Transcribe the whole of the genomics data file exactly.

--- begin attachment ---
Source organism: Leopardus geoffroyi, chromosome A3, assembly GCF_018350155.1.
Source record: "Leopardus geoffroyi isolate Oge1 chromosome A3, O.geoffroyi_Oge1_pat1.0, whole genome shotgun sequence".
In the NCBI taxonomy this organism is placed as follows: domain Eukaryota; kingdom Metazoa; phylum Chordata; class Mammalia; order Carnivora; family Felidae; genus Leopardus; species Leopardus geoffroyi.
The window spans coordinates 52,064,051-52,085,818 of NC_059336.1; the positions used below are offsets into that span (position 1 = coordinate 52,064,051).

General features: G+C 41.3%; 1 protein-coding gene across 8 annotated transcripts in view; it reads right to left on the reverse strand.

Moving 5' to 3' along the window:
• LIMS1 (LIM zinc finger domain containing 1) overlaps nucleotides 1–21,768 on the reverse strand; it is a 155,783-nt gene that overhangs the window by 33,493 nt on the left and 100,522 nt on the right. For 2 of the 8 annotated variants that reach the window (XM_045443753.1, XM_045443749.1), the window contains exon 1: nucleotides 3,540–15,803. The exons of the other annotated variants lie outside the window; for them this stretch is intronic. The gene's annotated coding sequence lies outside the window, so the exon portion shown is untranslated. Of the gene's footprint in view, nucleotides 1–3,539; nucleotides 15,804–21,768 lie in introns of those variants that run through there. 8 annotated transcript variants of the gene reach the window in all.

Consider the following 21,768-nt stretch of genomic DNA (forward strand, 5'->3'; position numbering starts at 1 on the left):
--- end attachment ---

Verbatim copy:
Source organism: Leopardus geoffroyi, chromosome A3, assembly GCF_018350155.1.
Source record: "Leopardus geoffroyi isolate Oge1 chromosome A3, O.geoffroyi_Oge1_pat1.0, whole genome shotgun sequence".
In the NCBI taxonomy this organism is placed as follows: domain Eukaryota; kingdom Metazoa; phylum Chordata; class Mammalia; order Carnivora; family Felidae; genus Leopardus; species Leopardus geoffroyi.
The window spans coordinates 52,064,051-52,085,818 of NC_059336.1; the positions used below are offsets into that span (position 1 = coordinate 52,064,051).

General features: G+C 41.3%; 1 protein-coding gene across 8 annotated transcripts in view; it reads right to left on the reverse strand.

Moving 5' to 3' along the window:
• LIMS1 (LIM zinc finger domain containing 1) overlaps nucleotides 1–21,768 on the reverse strand; it is a 155,783-nt gene that overhangs the window by 33,493 nt on the left and 100,522 nt on the right. For 2 of the 8 annotated variants that reach the window (XM_045443753.1, XM_045443749.1), the window contains exon 1: nucleotides 3,540–15,803. The exons of the other annotated variants lie outside the window; for them this stretch is intronic. The gene's annotated coding sequence lies outside the window, so the exon portion shown is untranslated. Of the gene's footprint in view, nucleotides 1–3,539; nucleotides 15,804–21,768 lie in introns of those variants that run through there. 8 annotated transcript variants of the gene reach the window in all.

Consider the following 21,768-nt stretch of genomic DNA (forward strand, 5'->3'; position numbering starts at 1 on the left):